Sensor, Wearable, and Remote Patient Monitoring Competencies for Clinical Care and Training: Scoping Review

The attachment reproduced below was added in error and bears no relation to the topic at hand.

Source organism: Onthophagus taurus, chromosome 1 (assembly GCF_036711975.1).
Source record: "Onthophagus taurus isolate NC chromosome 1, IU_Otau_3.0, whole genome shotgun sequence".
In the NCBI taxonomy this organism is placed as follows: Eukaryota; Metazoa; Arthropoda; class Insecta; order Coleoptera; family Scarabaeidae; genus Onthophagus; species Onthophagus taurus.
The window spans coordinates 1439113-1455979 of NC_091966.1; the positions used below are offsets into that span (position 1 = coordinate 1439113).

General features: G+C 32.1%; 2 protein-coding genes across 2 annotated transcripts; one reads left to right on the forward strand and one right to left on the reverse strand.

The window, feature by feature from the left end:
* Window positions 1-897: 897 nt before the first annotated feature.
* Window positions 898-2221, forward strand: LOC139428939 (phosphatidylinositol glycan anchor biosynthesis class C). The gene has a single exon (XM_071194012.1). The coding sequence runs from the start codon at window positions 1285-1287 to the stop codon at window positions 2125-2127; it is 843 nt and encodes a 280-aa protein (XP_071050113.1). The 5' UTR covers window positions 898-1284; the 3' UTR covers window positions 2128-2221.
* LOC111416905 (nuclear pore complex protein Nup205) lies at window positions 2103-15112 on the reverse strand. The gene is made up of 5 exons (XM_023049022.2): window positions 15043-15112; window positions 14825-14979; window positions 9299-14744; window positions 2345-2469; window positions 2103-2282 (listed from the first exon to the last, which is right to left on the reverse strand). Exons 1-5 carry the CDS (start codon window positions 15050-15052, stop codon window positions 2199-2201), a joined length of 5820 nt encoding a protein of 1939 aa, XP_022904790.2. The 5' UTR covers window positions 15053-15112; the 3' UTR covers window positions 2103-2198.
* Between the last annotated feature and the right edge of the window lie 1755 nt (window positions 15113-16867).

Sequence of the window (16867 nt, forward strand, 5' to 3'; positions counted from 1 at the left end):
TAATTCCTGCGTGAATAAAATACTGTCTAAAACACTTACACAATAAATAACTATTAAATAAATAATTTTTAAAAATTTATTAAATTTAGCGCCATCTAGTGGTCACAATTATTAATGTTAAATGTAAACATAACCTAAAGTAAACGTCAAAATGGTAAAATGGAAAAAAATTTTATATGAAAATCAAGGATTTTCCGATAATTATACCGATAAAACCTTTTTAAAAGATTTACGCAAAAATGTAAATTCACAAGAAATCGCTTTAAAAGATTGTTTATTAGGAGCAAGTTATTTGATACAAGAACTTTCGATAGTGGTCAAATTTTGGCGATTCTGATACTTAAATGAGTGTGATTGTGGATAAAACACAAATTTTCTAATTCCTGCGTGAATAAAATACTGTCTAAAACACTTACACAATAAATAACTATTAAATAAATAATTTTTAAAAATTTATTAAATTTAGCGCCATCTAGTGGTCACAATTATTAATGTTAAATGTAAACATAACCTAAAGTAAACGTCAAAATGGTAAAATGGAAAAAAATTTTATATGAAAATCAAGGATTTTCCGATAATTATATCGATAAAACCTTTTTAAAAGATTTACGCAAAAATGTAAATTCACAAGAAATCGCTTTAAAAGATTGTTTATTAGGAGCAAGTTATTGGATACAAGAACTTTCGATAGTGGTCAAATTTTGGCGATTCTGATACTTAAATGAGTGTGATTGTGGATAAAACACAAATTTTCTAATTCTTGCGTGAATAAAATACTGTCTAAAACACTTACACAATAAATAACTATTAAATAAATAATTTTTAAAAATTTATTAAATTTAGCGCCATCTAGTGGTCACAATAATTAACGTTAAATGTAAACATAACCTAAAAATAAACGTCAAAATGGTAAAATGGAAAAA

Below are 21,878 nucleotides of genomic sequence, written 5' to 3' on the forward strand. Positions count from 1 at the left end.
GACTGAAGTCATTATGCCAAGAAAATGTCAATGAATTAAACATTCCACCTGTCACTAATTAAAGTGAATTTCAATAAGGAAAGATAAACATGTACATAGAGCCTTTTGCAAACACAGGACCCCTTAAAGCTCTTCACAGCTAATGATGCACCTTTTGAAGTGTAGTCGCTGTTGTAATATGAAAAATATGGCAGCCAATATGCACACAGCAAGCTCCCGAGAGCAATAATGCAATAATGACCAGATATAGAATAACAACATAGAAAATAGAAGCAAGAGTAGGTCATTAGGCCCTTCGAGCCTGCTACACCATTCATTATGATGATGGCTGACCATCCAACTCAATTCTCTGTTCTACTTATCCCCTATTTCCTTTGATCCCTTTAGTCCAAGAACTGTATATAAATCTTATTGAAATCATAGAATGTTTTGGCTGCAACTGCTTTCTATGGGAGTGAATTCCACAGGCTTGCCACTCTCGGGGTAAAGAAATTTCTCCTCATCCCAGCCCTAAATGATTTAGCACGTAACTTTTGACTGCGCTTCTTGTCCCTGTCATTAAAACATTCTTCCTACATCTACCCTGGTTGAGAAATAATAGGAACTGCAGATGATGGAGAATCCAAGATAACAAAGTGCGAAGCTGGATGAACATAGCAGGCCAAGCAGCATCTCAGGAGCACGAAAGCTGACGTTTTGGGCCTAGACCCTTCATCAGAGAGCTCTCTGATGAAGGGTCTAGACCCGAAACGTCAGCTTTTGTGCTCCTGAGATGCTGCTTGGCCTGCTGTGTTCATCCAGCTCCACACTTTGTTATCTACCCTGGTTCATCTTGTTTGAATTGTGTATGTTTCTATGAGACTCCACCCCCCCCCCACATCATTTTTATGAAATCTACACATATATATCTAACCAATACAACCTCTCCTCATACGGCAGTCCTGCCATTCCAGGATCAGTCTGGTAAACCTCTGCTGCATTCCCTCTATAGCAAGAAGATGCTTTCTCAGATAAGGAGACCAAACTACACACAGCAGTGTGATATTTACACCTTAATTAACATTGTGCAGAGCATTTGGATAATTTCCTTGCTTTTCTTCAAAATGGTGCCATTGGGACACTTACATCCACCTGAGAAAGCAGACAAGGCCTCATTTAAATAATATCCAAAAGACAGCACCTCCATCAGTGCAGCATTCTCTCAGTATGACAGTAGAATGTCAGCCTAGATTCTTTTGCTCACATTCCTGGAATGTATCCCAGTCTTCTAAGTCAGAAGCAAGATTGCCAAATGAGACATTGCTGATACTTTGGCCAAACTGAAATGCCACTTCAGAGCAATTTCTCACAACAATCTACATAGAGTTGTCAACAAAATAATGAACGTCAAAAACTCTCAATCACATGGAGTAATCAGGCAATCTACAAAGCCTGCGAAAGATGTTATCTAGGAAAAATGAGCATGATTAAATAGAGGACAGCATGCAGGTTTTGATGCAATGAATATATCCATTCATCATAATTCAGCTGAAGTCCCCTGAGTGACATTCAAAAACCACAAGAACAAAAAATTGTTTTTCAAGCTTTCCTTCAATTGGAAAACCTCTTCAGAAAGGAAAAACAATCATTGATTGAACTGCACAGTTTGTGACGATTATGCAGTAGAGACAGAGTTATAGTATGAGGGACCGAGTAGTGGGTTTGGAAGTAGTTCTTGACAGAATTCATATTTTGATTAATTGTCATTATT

Sensor, wearable, and remote patient monitoring technologies are typically used in conjunction with video and/or in-person care for a variety of interventions and care outcomes. This scoping review identifies clinical skills (i.e., competencies) needed to ensure quality care and approaches for organizations to implement and evaluate these technologies. The literature search focused on four concept areas: (1) competencies; (2) sensors, wearables, and remote patient monitoring; (3) mobile, asynchronous, and synchronous technologies; and (4) behavioral health. From 2846 potential references, two authors assessed abstracts for 2828 and, full text for 521, with 111 papers directly relevant to the concept areas. These new technologies integrate health, lifestyle, and clinical care, and they contextually change the culture of care and training—with more time for engagement, continuity of experience, and dynamic data for decision-making for both patients and clinicians. This poses challenges for users (e.g., keeping up, education/training, skills) and healthcare organizations. Based on the clinical studies and informed by clinical informatics, video, social media, and mobile health, a framework of competencies is proposed with three learner levels (novice/advanced beginner, competent/proficient, advanced/expert). Examples are provided to apply the competencies to care, and suggestions are offered on curricular methodologies, faculty development, and institutional practices (e-culture, professionalism, change). Some academic health centers and health systems may naturally assume that clinicians and systems are adapting, but clinical, technological, and administrative workflow—much less skill development—lags. Competencies need to be discrete, measurable, implemented, and evaluated to ensure the quality of care and integrate missions.